Gonski battle looms as ministers meet

The Federal Education Minister, Simon Birmingham, is meeting with State and Territory counterparts in Adelaide today to determine the future of the beleaguered needs-based Gonski funding model.

Birmingham said the meeting today would be a chance for education ministers to indicate which areas of the Federal Government’s proposed evidence-based reforms they could effectively cooperate on.

The Federal Government, as well as the Productivity Commission and the OECD, recently presented figures showing that additional funding to schools has not improved overall student outcomes.

Under modelling released by the Federal Government yesterday, Commonwealth funding for a hypothetical school — with a high percentage of disadvantaged students — differed by hundreds of dollars per child per year between states.

It showed that the school would receive $3,236 in NSW, $3,366 in Tasmania and $2,649 in Western Australia.

Battle looms over Gonski overhaul

Birmingham said he plans to replace the current model – made up of 27 separate patchwork agreements – with a “nationally consistent” model he says will be “distributed fairly and according to need”.

“The Turnbull Government is determined to right this corruption,” Birmingham said on ABC National Radio AM yesterday, vowing to replace the “special deals” that Labor Leader, Bill Shorten, made with the States and Territories in 2013.

However, Shorten hit back, telling reporters in Melbourne that the Federal Government was “telling another lie to justify them stealing money from schools”.

“If the Liberals want a debate about education in this country and needs-based funding, bring it on,” he said.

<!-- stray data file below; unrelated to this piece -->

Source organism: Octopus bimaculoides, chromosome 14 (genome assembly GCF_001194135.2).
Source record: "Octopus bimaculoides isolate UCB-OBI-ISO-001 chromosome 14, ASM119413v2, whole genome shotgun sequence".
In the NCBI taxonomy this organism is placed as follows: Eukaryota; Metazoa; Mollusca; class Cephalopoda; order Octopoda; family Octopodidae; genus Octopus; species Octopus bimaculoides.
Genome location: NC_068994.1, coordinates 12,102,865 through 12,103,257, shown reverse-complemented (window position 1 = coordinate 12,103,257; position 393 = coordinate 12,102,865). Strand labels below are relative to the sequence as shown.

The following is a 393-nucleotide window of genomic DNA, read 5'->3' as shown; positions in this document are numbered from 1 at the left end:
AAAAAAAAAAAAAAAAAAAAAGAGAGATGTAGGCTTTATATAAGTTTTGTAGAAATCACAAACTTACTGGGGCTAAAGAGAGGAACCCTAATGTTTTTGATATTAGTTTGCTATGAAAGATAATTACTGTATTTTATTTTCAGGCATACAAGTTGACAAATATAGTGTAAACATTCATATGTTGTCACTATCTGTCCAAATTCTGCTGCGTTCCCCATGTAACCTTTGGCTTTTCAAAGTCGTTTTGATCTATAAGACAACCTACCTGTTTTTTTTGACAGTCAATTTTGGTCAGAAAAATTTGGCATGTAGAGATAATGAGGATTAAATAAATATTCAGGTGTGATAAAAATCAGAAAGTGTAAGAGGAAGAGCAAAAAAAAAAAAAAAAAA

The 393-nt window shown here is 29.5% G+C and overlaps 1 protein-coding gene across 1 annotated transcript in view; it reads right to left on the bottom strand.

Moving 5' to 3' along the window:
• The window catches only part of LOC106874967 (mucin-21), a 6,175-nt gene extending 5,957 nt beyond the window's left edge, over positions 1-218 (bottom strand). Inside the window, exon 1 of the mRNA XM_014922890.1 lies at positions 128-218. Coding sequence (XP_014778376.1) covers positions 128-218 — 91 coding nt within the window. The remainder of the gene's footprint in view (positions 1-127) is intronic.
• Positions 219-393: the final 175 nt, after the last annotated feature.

Birmingham’s recent comments have revealed differences in opinion between some state education ministers, with South Australia’s Susan Close calling Birmingham’s “surprise” analysis of the Gonski model on ABC’s AM radio yesterday “discourteous”.

“We've had no paper presented to us and all we are left with is trying to glean what the proposition is by listening to programs such as yours,” she told the station.

However, Western Australia's Education Minister, Peter Collier, said he was “delighted” that “at last we've got a [Federal] Education Minister who's talking about equity in the funding distribution”.

A ‘war over fairness’

There have also been concerns that some states may have their funding increased at the expense of others.

A new analysis by the NSW Department of Education claimed that the state’s schools will face a funding cut of $400m from 2018 under the Federal Government's plans.

This prompted the NSW Education Minister, Adrian Piccoli, to declare a “war over fairness” accusing the Federal Government of abandoning public schools.

Meanwhile, Tasmania’s Education Minister, Jeremy Rockliff, said the state’s government would not accept any change that left Tasmania worse off.

“The Hodgman Liberal government is the strongest supporter of Gonksi and needs based funding,” he said.

“In fact, in our analysis we are being short-changed by $14m under the current arrangement, and I will be going to Adelaide to fight for that additional funding.”

Speaking on 612 ABC Brisbane yesterday, Birmingham sought to explain the nuances of the funding differences, saying schools in areas of greater socioeconomic disadvantage would always get more funding.

Using Queensland as an example, he said the state’s schools would continue to get more money per student than larger states like Victoria – and no cut to its total funding – even if the distribution model is changed.

“Queensland has more Indigenous students than Victoria, more regional and rural schools than Victoria, more areas or pockets of greater socioeconomic disadvantage,” Birmingham told 612 ABC Brisbane yesterday.

“So that would naturally lead to a result that Queensland gets more funding under a fair, consistently applied funding model.”